Thousands Rushing To Pay 2018 Property Taxes Now

Thousands of people across the country are trying to prepay part or all of their 2018 property tax bill before New Year’s Day. That is when the tax bill signed into law last week takes effect for the 2018 tax year. The tax bill raised the standard deduction for individuals and couples while limiting the itemized deductions for state and local taxes to $10,000.

The itemized deductions limitations could cost some people thousands of dollars. Homeowners in high-tax, affluent areas will be some of the hardest hit by the change. Previously, if someone paid $15,000 in property taxes and $10,000 in state and local income taxes, they were allowed to deduct $25,000 on their federal tax return.

The Internal Revenue Service said that maneuver could work in an advisory notice posted to its website, but only under limited circumstances. To qualify for the deduction, property taxes must be assessed and paid in 2017. The agency did not define what it means for a tax to be “assessed.”

Some states have already sent out tax assessments for part of 2018, even if the payments are not due until next year. Those prepaying homeowners will almost certainly be able to deduct their taxes under the 2017 rules. People who paid taxes that had not yet been assessed will not get the benefits of those prepayments. Homeowners who prepaid their taxes based on estimated assessments, or who paid several years’ worth of taxes at once, will probably fail to qualify.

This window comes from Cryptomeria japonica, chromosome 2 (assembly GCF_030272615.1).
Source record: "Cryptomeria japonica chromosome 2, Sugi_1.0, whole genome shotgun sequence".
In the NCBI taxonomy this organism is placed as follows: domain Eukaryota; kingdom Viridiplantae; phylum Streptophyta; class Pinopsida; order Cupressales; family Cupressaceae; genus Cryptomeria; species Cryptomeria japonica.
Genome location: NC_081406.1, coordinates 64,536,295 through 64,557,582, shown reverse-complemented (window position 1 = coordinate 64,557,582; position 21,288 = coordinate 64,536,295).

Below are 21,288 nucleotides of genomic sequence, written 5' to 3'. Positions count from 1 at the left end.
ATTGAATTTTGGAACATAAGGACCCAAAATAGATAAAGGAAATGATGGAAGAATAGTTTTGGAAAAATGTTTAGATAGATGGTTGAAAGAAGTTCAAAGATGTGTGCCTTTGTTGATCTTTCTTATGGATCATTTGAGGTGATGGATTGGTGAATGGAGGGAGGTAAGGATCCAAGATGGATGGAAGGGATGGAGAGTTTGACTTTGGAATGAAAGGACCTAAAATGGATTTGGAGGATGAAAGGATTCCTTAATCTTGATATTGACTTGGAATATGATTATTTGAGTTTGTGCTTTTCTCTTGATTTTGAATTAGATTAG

Some states are trying to find ways to circumvent the bill the president just signed. Gov. Andrew M. Cuomo of New York signed an executive order last week to allow local governments to levy taxes ahead of schedule so residents can prepay their property taxes. The new law doesn’t allow people to prepay income taxes.

According to local media reports in Fairfax, Va., hundreds of people lined up to prepay their property taxes on the day after Christmas. New York, New Jersey and other states have also reported large numbers of people making prepayments. Local officials are encouraging people to talk with a tax preparer since everyone’s situation is different.

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